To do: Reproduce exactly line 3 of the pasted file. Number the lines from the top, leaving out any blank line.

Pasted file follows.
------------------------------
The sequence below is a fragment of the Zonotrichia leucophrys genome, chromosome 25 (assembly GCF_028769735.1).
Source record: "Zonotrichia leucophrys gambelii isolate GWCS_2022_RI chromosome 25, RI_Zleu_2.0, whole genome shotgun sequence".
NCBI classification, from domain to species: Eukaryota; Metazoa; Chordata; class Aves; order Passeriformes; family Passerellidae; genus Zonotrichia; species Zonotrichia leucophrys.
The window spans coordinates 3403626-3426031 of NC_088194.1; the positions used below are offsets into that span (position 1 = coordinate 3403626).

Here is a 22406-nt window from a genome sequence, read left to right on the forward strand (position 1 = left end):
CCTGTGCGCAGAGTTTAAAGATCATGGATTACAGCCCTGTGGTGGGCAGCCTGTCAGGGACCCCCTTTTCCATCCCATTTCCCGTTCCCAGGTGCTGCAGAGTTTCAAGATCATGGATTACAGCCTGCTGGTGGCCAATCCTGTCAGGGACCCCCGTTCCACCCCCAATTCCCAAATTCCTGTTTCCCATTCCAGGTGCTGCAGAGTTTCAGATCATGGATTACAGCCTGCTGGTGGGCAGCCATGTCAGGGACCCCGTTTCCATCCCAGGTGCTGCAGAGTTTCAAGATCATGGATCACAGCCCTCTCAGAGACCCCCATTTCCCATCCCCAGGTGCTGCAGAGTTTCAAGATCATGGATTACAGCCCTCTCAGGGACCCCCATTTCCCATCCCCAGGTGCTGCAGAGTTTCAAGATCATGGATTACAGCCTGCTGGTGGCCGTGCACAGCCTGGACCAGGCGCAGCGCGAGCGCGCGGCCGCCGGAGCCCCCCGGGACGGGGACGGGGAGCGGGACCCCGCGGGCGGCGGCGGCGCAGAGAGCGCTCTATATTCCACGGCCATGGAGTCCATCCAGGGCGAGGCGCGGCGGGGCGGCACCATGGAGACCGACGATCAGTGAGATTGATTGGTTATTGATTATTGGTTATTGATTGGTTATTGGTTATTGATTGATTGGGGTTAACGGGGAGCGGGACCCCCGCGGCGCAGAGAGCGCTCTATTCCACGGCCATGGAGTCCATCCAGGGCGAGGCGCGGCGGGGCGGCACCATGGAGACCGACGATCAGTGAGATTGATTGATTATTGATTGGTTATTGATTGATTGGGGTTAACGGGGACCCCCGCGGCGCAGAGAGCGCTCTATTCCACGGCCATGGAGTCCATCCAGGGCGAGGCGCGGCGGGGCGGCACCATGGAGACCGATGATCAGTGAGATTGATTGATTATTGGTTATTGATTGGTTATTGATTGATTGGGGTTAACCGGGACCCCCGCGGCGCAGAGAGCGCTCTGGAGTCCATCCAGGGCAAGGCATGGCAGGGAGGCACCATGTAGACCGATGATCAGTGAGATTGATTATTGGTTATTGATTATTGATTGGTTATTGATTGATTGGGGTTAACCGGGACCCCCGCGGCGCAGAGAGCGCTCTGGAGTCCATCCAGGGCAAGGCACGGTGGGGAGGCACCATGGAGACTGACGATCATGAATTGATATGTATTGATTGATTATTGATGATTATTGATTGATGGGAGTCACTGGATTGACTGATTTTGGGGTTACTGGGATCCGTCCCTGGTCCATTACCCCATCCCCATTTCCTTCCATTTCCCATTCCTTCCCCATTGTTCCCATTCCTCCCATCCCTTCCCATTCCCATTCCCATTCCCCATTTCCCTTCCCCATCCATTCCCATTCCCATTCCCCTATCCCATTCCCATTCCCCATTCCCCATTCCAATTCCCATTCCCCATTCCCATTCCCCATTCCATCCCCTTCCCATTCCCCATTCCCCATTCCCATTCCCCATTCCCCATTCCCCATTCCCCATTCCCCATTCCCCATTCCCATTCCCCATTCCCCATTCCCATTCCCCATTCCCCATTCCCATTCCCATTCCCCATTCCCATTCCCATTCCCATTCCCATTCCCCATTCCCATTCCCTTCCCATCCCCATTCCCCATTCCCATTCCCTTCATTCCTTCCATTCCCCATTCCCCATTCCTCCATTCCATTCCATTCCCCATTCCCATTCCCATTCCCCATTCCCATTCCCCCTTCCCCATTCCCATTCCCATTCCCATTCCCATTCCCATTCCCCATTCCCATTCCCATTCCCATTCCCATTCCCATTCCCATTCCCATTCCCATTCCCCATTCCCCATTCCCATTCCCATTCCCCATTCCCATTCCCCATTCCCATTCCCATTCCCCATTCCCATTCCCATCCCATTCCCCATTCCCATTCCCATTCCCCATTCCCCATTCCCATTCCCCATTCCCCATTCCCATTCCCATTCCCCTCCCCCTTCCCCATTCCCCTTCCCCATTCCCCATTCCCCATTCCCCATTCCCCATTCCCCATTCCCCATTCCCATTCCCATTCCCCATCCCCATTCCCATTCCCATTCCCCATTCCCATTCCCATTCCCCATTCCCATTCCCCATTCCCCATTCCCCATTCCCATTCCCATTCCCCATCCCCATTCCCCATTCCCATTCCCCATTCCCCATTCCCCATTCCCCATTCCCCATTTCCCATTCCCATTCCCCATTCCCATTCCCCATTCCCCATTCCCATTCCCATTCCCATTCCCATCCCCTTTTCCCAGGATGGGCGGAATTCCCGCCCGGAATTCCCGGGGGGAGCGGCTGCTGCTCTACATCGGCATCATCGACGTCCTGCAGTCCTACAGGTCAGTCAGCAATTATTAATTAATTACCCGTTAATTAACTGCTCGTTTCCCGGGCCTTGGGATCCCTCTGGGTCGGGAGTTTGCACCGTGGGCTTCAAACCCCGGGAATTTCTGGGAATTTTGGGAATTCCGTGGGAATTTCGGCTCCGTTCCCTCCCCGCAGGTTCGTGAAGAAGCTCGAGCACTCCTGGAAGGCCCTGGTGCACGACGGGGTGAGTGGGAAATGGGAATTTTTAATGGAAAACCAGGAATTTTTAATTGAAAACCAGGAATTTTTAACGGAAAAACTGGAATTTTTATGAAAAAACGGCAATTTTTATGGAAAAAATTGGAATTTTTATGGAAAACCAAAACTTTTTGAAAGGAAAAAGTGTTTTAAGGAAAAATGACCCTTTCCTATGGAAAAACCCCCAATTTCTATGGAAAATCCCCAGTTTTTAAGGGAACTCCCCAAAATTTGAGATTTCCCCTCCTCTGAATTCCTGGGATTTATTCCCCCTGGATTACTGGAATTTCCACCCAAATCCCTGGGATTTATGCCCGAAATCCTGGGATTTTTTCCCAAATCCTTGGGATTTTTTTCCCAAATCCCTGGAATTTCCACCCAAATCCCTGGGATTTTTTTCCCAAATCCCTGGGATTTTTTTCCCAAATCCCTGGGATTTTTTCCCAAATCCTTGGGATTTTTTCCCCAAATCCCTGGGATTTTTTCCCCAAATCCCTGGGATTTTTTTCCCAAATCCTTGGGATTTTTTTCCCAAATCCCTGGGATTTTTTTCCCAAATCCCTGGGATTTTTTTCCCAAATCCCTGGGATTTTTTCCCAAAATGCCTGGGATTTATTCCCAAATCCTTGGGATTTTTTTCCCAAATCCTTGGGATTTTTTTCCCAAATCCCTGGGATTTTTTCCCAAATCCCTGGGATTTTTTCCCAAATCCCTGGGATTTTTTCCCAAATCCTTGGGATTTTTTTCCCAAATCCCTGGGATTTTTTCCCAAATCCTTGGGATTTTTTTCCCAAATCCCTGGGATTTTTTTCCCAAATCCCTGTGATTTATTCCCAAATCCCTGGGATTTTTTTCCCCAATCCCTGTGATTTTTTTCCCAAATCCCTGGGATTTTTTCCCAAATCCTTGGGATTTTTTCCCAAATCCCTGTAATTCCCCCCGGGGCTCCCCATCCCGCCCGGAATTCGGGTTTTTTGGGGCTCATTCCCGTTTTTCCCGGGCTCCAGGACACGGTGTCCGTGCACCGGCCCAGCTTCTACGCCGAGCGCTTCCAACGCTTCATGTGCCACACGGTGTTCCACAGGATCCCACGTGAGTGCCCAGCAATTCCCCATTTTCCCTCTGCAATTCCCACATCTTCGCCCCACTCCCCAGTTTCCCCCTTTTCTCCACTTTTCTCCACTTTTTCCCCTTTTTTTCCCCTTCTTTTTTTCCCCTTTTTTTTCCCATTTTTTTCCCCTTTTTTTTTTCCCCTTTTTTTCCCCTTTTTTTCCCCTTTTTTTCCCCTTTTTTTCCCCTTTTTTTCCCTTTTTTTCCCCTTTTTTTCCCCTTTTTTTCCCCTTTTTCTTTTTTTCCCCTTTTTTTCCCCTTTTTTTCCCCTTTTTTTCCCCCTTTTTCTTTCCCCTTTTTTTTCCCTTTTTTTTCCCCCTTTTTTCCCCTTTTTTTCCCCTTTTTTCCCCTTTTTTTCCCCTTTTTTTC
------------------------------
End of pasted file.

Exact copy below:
NCBI classification, from domain to species: Eukaryota; Metazoa; Chordata; class Aves; order Passeriformes; family Passerellidae; genus Zonotrichia; species Zonotrichia leucophrys.